If using copyrighted material for commercial or non-Fair-Use you must get permission in writing unless the work is in the public domain – using the work and citing the owner does NOT give copyright permission.
|Copyrighted Material||Non-Copyrighted Material|
|Books and Writings
Music and lyrics
Photographs, graphics, paintings and sculptural works – ALL ART
Films and other audiovisual works
Video games and computer software
|Unfixed works that have not been recorded in a fixed form (e.g. a song you make up and sing to yourself)
Works in the public domain
Titles, names, short phrases, familiar symbols or designs, numbers
Ideas and facts
Processes and systems (e.g., the Dewey decimal system)
Federal government works (e.g., the tax code)
Types of Copyright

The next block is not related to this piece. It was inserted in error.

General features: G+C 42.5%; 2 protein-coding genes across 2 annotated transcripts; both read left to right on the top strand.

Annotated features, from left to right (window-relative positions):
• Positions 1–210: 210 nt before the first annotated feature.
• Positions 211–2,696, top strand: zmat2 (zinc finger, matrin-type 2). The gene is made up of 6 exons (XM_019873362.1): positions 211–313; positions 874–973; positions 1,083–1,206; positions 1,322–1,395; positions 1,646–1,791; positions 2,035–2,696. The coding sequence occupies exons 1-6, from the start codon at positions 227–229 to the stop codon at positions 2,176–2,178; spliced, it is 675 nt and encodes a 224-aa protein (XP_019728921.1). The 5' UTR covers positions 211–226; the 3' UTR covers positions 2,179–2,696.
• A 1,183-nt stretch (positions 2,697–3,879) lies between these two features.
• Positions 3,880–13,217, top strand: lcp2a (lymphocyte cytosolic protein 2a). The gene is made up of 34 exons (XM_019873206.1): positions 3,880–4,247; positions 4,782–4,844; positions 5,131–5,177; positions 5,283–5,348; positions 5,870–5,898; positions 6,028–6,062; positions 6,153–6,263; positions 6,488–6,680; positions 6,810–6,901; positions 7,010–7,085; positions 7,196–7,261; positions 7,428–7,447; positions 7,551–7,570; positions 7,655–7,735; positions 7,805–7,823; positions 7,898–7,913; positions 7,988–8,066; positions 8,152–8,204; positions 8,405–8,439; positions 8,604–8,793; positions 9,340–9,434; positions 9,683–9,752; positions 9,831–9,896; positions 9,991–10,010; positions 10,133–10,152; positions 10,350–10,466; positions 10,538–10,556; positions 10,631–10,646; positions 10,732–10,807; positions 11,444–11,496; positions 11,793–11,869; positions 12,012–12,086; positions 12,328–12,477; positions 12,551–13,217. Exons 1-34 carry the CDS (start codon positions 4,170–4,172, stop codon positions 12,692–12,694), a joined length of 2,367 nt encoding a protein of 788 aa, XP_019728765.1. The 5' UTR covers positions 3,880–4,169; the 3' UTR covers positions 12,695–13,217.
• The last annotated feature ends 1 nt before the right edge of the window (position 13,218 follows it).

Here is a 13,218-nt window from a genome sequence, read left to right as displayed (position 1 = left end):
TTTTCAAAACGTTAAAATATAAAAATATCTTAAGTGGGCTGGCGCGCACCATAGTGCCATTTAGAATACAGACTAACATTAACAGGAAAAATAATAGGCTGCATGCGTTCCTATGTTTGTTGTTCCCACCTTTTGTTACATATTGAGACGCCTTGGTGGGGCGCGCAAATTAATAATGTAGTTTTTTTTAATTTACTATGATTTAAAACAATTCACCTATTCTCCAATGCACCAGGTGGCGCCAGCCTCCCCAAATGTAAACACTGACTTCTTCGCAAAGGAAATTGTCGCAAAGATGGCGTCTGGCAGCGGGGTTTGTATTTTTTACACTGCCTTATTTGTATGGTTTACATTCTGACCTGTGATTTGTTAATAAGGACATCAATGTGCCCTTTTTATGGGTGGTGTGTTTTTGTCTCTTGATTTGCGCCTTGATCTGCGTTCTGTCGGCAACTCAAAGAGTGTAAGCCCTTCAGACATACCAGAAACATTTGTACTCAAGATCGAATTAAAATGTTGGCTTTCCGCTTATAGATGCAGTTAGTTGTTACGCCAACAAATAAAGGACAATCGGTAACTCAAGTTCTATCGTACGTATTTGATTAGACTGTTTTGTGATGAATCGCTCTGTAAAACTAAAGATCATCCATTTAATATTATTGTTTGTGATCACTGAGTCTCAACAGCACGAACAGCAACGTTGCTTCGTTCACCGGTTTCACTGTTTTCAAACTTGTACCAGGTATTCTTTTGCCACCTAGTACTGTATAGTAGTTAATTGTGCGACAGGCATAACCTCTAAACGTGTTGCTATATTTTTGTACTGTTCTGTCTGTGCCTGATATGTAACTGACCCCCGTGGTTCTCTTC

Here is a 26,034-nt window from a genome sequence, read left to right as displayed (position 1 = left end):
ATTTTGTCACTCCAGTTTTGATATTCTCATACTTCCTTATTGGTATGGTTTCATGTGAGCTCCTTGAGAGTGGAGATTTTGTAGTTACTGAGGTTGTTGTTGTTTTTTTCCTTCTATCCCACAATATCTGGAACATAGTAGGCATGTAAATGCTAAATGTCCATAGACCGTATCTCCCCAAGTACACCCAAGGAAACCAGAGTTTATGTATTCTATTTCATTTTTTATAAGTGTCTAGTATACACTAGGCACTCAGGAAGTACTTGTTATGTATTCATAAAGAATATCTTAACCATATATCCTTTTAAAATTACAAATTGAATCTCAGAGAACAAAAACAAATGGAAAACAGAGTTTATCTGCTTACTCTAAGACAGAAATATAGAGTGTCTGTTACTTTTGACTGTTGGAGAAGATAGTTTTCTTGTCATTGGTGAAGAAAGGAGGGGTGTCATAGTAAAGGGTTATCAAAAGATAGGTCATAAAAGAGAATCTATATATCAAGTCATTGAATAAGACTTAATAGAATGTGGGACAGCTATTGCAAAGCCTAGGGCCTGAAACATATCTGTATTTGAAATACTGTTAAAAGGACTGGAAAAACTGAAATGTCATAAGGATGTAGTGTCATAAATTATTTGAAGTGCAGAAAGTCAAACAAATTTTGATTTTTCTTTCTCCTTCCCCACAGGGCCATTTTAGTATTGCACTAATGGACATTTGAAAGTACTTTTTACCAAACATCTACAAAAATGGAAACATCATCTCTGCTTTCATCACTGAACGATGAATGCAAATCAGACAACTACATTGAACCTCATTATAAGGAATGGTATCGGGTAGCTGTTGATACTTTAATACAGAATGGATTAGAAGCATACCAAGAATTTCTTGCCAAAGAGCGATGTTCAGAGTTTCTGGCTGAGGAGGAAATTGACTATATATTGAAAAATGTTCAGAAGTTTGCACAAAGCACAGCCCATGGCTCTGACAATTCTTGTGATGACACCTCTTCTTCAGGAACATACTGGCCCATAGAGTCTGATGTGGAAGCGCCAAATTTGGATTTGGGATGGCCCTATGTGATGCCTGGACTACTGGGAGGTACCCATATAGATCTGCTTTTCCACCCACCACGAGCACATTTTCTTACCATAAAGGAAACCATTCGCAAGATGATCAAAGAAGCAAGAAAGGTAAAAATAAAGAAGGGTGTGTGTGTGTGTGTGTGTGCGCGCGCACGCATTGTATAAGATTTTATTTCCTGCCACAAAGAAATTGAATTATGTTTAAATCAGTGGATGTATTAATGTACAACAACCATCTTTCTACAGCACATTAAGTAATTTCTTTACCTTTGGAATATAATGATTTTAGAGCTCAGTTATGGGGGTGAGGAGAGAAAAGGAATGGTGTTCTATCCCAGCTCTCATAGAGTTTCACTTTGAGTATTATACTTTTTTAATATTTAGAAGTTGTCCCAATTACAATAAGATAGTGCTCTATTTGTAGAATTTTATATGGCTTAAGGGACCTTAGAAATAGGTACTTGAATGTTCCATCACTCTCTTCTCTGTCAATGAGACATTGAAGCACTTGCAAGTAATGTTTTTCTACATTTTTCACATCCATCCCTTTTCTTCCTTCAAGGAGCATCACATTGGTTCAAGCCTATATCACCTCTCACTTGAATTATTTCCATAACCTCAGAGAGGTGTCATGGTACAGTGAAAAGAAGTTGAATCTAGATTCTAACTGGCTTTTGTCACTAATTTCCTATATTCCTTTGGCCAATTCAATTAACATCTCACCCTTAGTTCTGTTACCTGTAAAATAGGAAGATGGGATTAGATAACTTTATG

© Traditional copyright – 95 years from publication if owned by corporation OR death of individual plus 70 years
Creative Commons – less restrictive than traditional copyright, but many varieties including: non-commercial use only, commercial use, can’t resize or change, can make changes, give credit or not
Public Domain – free use of any kind even for commercial use; pre-1923 works or if owner specifies public domain
Fair Use means you can use some copyrighted materials in certain instances. There are no hard and fast rules, each case must be evaluated separately.
Fair Use Guidelines:
|Purpose of use:
Are you creating a new work, or just copying the original? Fair Use must be transformative and non-commercial.
|Nature of copyrighted work:
Factual is better than creative.
|Amount of work used:
Less is better. Two pages or 10% are often the rule of thumb.
|Effect of new work on used work:
Are you competing with the original work, or will it be devalued in any way? Fair Use does not allow your new work to compete with the original.
Allowed Fair Use:
- Research and scholarship – quotes with proper citing, paraphrasing another work
- Reporting – news stories
- Criticism and commentary
- Some non-commercial use